Best Songs of 2016

This is my annual round up of favorite songs from the calendar year. I didn’t have nearly the time to find new music this year as it has been for me chaotic and exhausting much of the time. However, here are the five that blared from my speakers the most.

“Running with the Wild Things” · Against the Current
A hard driving pop-punk tune with new-wavey overtones. I love the mix of heaviness and buoyancy in this song.

“Hungry” · White Lungs
Another great mix of melody and discordance. And the most intriguing composition lyric-wise on this list.

“Born for Me” · The I Don’t Cares
Paul Westerberg remade this song from an earlier solo album with another indie rock veteran, Juliana Hatfield. The result is sublime rock and roll.

“The Last Thing on my Mind” · The Joy Formidable
TJF make some of the most epic sounding music without ever resorting to theatrics or overwrought arrangements. This one never fails to move me.

“Adore” · Savages
Brutally subdued is the phrase that best describes this song. Awesome.

Alone


“I raised my head. The offing was barred by a black bank of clouds, and the tranquil waterway leading to the uttermost ends of the earth flowed somber under an overcast sky — seemed to lead into the heart of an immense darkness.”
–Joseph Conrad, Heart of Darkness
 
 
 
Tonight
The stars are spurious,
Lights out of sync with the hours
That slip through my momentous hands:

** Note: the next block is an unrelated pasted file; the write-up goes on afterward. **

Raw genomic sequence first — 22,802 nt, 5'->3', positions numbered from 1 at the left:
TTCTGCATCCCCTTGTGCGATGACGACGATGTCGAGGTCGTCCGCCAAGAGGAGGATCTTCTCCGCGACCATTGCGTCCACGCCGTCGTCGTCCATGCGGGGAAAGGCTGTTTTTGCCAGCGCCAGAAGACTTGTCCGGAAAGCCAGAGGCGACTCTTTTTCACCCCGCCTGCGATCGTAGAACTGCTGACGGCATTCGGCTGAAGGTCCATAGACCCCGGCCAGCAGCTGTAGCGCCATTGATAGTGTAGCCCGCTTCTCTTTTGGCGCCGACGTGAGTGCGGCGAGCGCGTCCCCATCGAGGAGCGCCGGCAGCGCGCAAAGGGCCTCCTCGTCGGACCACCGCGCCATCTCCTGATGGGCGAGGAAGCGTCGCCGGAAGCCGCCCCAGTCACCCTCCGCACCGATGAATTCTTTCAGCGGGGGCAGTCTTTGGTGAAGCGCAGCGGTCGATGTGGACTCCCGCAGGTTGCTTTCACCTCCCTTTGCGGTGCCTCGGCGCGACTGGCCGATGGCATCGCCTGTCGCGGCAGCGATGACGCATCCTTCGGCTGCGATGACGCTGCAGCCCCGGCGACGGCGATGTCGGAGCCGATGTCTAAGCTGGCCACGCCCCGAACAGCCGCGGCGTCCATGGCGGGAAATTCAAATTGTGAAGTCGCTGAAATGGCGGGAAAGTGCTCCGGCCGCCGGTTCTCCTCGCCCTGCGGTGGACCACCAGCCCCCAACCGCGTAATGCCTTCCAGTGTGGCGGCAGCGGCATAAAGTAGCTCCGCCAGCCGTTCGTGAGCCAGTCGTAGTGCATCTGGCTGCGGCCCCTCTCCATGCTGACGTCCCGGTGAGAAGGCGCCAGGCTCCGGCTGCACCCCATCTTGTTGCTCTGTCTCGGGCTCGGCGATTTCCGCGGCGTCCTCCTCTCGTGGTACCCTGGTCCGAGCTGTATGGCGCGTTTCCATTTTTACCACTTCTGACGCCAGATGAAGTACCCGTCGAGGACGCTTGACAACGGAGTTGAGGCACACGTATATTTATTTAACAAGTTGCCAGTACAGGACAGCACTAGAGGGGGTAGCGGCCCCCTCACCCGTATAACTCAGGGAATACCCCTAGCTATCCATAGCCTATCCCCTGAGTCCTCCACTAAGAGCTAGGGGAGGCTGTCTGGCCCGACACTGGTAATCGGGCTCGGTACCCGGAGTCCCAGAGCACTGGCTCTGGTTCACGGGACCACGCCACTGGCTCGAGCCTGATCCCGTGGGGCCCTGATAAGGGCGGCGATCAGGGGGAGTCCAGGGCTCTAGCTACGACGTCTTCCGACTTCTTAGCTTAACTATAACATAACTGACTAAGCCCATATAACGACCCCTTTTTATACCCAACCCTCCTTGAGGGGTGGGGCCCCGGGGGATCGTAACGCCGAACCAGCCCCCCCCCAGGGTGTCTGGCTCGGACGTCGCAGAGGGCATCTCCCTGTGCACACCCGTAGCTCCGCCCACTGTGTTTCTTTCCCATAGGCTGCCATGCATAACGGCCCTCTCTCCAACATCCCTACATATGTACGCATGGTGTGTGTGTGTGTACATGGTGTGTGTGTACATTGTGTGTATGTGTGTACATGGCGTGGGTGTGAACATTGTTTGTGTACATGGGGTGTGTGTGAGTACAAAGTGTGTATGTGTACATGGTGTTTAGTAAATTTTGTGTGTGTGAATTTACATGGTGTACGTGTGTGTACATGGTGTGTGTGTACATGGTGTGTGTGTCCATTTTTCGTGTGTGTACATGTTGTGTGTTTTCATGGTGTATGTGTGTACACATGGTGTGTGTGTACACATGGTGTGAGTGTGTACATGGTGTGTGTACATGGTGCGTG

Derelict.

The darkness.
Perfect moments hide their ambitions,
wipe away the connections
between breath and life;
final

taken from me . . .
I decided, only, to walk this valley
Enfolded within these dawning ruminations
Without seeing . . .

“That sliver of moon broke through.”
Hope smiles out from imperfect guises.
I recall now
every

Glittering
ripple of fate.
 
 

A Rant: Poetry

The critique of poetry I’ve heard most often in my nine years of blogging can be paraphrased thusly: “If you have something to say, why don’t you just say it?” I presume this refers to the metaphorical and discursive qualities of freeform writing. My response to this is simple enough:

“I am saying it.”

Beyond the artistic possibilities of poetry, I am mainly attracted to it for the opportunity to express the world as I truly see it, without the imposition of the strictures of grammar and proper phrasing that prose implies. Am I heavy on abstractions in my writing? Yes. Yes. And yes.

Because that is how I see the world.

Perhaps that makes my mind an obscure entity and communication to the average person a near impossible task. However, it is not a failing on my part. Someday we may all meet in the muddled middle and find a deeper understanding of one another. Until then, we all need spaces in life just to be ourselves, and to find comfort from others amidst the confusion of navigating this strange universe.

Poetry is home.